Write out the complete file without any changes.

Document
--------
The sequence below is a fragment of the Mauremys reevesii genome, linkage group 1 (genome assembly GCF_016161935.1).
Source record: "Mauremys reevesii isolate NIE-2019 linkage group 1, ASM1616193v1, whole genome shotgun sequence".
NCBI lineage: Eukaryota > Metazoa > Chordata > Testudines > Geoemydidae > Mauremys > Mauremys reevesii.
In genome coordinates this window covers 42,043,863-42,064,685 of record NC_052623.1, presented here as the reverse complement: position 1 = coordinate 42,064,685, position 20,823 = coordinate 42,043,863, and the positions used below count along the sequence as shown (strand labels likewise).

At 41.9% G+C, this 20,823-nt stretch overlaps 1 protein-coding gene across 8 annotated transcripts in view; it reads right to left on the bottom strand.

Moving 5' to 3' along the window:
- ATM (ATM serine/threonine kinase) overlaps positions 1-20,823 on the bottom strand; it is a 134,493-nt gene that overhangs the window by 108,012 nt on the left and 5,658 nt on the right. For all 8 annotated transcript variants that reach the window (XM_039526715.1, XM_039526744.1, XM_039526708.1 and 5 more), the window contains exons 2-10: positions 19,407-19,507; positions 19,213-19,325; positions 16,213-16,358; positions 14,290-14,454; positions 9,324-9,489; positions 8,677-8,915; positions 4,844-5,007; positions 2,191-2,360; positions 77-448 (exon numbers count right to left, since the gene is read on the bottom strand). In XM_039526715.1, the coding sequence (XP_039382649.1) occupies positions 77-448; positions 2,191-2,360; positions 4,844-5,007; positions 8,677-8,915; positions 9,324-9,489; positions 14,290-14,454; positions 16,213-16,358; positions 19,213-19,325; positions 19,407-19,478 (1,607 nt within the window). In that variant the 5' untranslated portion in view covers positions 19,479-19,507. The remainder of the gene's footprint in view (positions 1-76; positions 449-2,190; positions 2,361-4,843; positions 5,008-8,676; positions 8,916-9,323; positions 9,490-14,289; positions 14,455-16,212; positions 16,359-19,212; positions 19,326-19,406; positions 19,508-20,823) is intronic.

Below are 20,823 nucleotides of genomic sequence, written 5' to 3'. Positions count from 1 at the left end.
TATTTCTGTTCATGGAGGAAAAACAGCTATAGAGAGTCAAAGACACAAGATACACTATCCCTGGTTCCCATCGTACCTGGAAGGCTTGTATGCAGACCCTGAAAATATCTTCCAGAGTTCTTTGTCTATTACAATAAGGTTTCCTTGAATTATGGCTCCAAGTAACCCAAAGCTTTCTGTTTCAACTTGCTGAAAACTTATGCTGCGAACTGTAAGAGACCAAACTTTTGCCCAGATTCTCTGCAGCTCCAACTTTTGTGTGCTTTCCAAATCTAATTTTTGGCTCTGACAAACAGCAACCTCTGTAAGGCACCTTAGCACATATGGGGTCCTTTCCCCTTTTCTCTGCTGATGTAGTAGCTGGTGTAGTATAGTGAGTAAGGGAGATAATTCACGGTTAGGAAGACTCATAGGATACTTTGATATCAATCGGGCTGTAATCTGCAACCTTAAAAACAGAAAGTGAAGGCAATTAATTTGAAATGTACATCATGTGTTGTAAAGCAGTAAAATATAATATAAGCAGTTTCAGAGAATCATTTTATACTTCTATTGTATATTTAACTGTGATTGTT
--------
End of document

The sequence below is a fragment of the Mauremys reevesii genome, linkage group 1 (genome assembly GCF_016161935.1).
Source record: "Mauremys reevesii isolate NIE-2019 linkage group 1, ASM1616193v1, whole genome shotgun sequence".
NCBI lineage: Eukaryota > Metazoa > Chordata > Testudines > Geoemydidae > Mauremys > Mauremys reevesii.
In genome coordinates this window covers 42,043,863-42,064,685 of record NC_052623.1, presented here as the reverse complement: position 1 = coordinate 42,064,685, position 20,823 = coordinate 42,043,863, and the positions used below count along the sequence as shown (strand labels likewise).

At 41.9% G+C, this 20,823-nt stretch overlaps 1 protein-coding gene across 8 annotated transcripts in view; it reads right to left on the bottom strand.

Moving 5' to 3' along the window:
- ATM (ATM serine/threonine kinase) overlaps positions 1-20,823 on the bottom strand; it is a 134,493-nt gene that overhangs the window by 108,012 nt on the left and 5,658 nt on the right. For all 8 annotated transcript variants that reach the window (XM_039526715.1, XM_039526744.1, XM_039526708.1 and 5 more), the window contains exons 2-10: positions 19,407-19,507; positions 19,213-19,325; positions 16,213-16,358; positions 14,290-14,454; positions 9,324-9,489; positions 8,677-8,915; positions 4,844-5,007; positions 2,191-2,360; positions 77-448 (exon numbers count right to left, since the gene is read on the bottom strand). In XM_039526715.1, the coding sequence (XP_039382649.1) occupies positions 77-448; positions 2,191-2,360; positions 4,844-5,007; positions 8,677-8,915; positions 9,324-9,489; positions 14,290-14,454; positions 16,213-16,358; positions 19,213-19,325; positions 19,407-19,478 (1,607 nt within the window). In that variant the 5' untranslated portion in view covers positions 19,479-19,507. The remainder of the gene's footprint in view (positions 1-76; positions 449-2,190; positions 2,361-4,843; positions 5,008-8,676; positions 8,916-9,323; positions 9,490-14,289; positions 14,455-16,212; positions 16,359-19,212; positions 19,326-19,406; positions 19,508-20,823) is intronic.

Below are 20,823 nucleotides of genomic sequence, written 5' to 3'. Positions count from 1 at the left end.
TATTTCTGTTCATGGAGGAAAAACAGCTATAGAGAGTCAAAGACACAAGATACACTATCCCTGGTTCCCATCGTACCTGGAAGGCTTGTATGCAGACCCTGAAAATATCTTCCAGAGTTCTTTGTCTATTACAATAAGGTTTCCTTGAATTATGGCTCCAAGTAACCCAAAGCTTTCTGTTTCAACTTGCTGAAAACTTATGCTGCGAACTGTAAGAGACCAAACTTTTGCCCAGATTCTCTGCAGCTCCAACTTTTGTGTGCTTTCCAAATCTAATTTTTGGCTCTGACAAACAGCAACCTCTGTAAGGCACCTTAGCACATATGGGGTCCTTTCCCCTTTTCTCTGCTGATGTAGTAGCTGGTGTAGTATAGTGAGTAAGGGAGATAATTCACGGTTAGGAAGACTCATAGGATACTTTGATATCAATCGGGCTGTAATCTGCAACCTTAAAAACAGAAAGTGAAGGCAATTAATTTGAAATGTACATCATGTGTTGTAAAGCAGTAAAATATAATATAAGCAGTTTCAGAGAATCATTTTATACTTCTATTGTATATTTAACTGTGATTGTT